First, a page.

For 30 years, Donald Zinn Jr. has taken to the waters of Annapolis almost every Wednesday night to sail against dozens of his nautically inclined friends in a popular race that draws 130 avid sailors seeking a respite from the daily grind.
But the races, a tradition in Annapolis that began in the 1950s, could soon be altered by an unfortunate consequence of the city's ever-burgeoning reputation as sailing capital of the region -- a demand for more boat moorings.
Annapolis officials are considering adding 20 moorings to the city's surrounding waters to accommodate boats longer than 45 feet -- which they say are becoming more popular because of the healthy economy. Moorings are small stationary buoys to which sailors tie their boats. They are available to all boaters on a first-come basis.
But many longtime local boaters such as Zinn are concerned about the proposed moorings, which city officials hope to install off Horn Point -- in the middle of the sailing courses of Annapolis Yacht Club's Wednesday Night Races, other local amateur competitions and weekend boating programs for children.
"We have races almost every night in Annapolis. It's going to interrupt them," said Zinn, 36, an Annapolis native who began sailing the Wednesday races with his father. "It's challenging enough to keep from hitting your other competitors, much less the moored boats along the course."
Frank Biba, Annapolis' environmental manager who works with the city's Board of Port Wardens -- which will decide on the moorings -- said local boaters and heads of Annapolis yacht clubs have been protesting the moorings since Harbormaster Ric Dahlgren unveiled his proposal last month. Dahlgren could not be reached for comment.
Biba said the city does not have moorings that can take boats longer than 45 feet. Annapolis has 40 moorings near the city dock for boats up to 45 feet and 20 moorings near St. Mary's Church for boats up to 35 feet. From April to September, the moorings often are filled during the weekends.
"With the good economy, the trend now is toward bigger boats, 45 feet and more, and there's an obvious lack of mooring for such boats," Biba said. "As Annapolis becomes more popular, there's this need to accommodate all visitors that we have, but there's some conflict in there because we are a small town. You want to be able to accommodate everyone without stepping on toes."
Sandy Grosvenor, 41, an Annapolis resident who has sailed on Wednesday nights for 20 years, suggested not installing moorings at all.
She said owners of boats longer than 45 feet visiting Annapolis can drop anchor further out and take a smaller craft into the city -- a common practice.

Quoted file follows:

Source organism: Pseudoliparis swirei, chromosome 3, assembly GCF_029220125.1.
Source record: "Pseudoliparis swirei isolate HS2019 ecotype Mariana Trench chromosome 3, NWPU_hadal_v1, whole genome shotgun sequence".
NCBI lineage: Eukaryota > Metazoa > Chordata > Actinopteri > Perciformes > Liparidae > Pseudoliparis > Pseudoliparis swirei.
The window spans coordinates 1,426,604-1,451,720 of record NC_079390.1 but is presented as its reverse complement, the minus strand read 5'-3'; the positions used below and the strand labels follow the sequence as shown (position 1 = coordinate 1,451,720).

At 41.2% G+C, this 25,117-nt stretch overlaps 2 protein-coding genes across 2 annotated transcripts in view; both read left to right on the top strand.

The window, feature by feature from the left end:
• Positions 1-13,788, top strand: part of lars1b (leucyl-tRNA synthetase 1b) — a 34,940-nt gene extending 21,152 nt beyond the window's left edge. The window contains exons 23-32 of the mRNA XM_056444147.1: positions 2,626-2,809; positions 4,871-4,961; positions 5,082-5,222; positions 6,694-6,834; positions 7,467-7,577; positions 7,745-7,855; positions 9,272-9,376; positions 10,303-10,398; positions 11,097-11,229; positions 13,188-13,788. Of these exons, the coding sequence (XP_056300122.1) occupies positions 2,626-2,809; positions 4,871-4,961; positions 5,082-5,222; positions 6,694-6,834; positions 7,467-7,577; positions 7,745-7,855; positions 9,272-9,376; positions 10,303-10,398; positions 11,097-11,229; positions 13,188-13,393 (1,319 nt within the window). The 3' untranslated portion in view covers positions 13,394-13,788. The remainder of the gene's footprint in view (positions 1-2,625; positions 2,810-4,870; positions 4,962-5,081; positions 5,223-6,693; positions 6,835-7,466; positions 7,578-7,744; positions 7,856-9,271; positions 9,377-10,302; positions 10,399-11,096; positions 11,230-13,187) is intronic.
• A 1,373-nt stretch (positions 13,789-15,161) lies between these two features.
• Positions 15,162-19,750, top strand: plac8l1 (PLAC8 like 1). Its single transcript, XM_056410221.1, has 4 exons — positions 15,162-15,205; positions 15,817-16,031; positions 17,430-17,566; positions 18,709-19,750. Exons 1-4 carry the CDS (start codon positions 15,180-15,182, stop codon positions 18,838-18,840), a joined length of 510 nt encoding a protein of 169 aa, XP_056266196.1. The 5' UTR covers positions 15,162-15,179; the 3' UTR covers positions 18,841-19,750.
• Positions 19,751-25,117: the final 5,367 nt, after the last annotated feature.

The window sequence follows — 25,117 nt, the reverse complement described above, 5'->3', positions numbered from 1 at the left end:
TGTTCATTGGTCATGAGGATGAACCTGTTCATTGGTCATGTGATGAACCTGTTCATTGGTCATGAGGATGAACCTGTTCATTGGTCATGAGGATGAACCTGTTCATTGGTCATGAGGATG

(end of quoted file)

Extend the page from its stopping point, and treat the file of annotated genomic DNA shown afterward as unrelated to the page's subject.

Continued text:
"Weaving around anchored sailboats is part of the fun of racing," said Grosvenor, a senior associate at a technology consulting firm. "Weaving through moored boats is much more difficult because they're packed in much tighter. Imagine putting a 60-foot sailboat in the middle of the course. It's kind of like putting a gymnasium in the middle of a tennis court. If you've got these huge obstacles in the middle of your course, it can destroy a sailing course."
Zinn, a molecular biologist, suggested asking marina owners to build docks to accommodate the larger boats or dredging Back Creek to allow such craft to anchor there.
Biba said he and Dahlgren are aware of the local boaters' concerns, which is why the harbormaster asked the Board of Port Wardens this week to postpone a decision on the new moorings until June.
Dahlgren plans to meet with the heads of the Annapolis Yacht Club, the Eastport Yacht Club and the Severn Sailing Association within the next few weeks to discuss the proposed moorings and work out a compromise.
Dahlgren "is really operating in good faith," said Scott Burge, 47, commodore of the Eastport Yacht Club who met with the harbormaster last week to discuss the issue.
"I believe he wants to find a solution to not only meet the needs of the city but also respect the races."
Jack Lynch, who is on Annapolis Yacht Club's race committee, which organizes the Wednesday night races, said he believes a compromise between the sailing community and the city can be reached easily.
"We may have to modify the exact race course so the boats won't have to pass through the moorings," Lynch said. "That's not a problem. I'm 70 years old. Things change. The races don't own the harbor. We have to adapt."